Removing invasives at Guadalupe Canyon

This week, a few of us went to Guadalupe Canyon along the international border east of Douglas to remove invasive grass.

Five determined individuals — and one dog — spent Tuesday pulling up clumps of Lehmann lovegrass, an invasive, flammable, introduced bunchgrass that outcompetes native grasses. This particular plant thrives in disturbed areas, such as the vast construction area surrounding the southern border wall.

The scale of the project is mindboggling. Imagine a mining site extended for mile upon mile through a spectacular landscape. Straight line excavation without regard to topography or water flow has consequences.

The wall has already been damaged by the monsoon. We saw one-ton gates lying half buried in mud. They floated off their hinges in heavy rain. Those gaps are the only points through which anything can travel now. We were happy to see these because it means wildlife headed north or south may find them.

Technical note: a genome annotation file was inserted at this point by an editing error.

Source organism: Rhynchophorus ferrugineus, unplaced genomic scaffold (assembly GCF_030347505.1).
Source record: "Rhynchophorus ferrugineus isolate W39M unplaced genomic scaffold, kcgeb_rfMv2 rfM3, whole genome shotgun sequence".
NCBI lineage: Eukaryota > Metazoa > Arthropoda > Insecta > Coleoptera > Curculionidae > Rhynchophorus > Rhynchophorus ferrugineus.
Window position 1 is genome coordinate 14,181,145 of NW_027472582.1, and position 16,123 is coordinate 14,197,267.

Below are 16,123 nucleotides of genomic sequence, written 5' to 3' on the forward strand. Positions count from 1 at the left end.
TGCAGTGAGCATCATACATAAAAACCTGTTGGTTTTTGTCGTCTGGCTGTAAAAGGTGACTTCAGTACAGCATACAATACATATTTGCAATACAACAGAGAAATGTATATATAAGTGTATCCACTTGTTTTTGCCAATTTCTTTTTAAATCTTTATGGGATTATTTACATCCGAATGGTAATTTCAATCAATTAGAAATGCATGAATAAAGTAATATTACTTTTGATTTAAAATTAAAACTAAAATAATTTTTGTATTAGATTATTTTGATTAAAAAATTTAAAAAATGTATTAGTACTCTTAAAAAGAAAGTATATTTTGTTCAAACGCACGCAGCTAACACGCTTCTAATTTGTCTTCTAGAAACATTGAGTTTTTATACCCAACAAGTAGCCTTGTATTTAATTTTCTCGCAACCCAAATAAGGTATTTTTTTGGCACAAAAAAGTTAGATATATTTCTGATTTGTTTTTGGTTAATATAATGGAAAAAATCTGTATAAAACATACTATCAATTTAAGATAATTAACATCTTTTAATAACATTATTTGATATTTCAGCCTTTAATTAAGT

This was once some of the wildest land in the region. It’s strange to work here now. The extent of the carnage from blasting and earthmoving is bewildering. The ruggedness of the terrain here defied all attempts to place the wall on the exact border line despite massive use of explosives.

This project is a terrific opportunity for CRC to help restoration efforts, especially in places treasured for their biodiversity. We’ll do it again — watch this space to find out how and when to join us!

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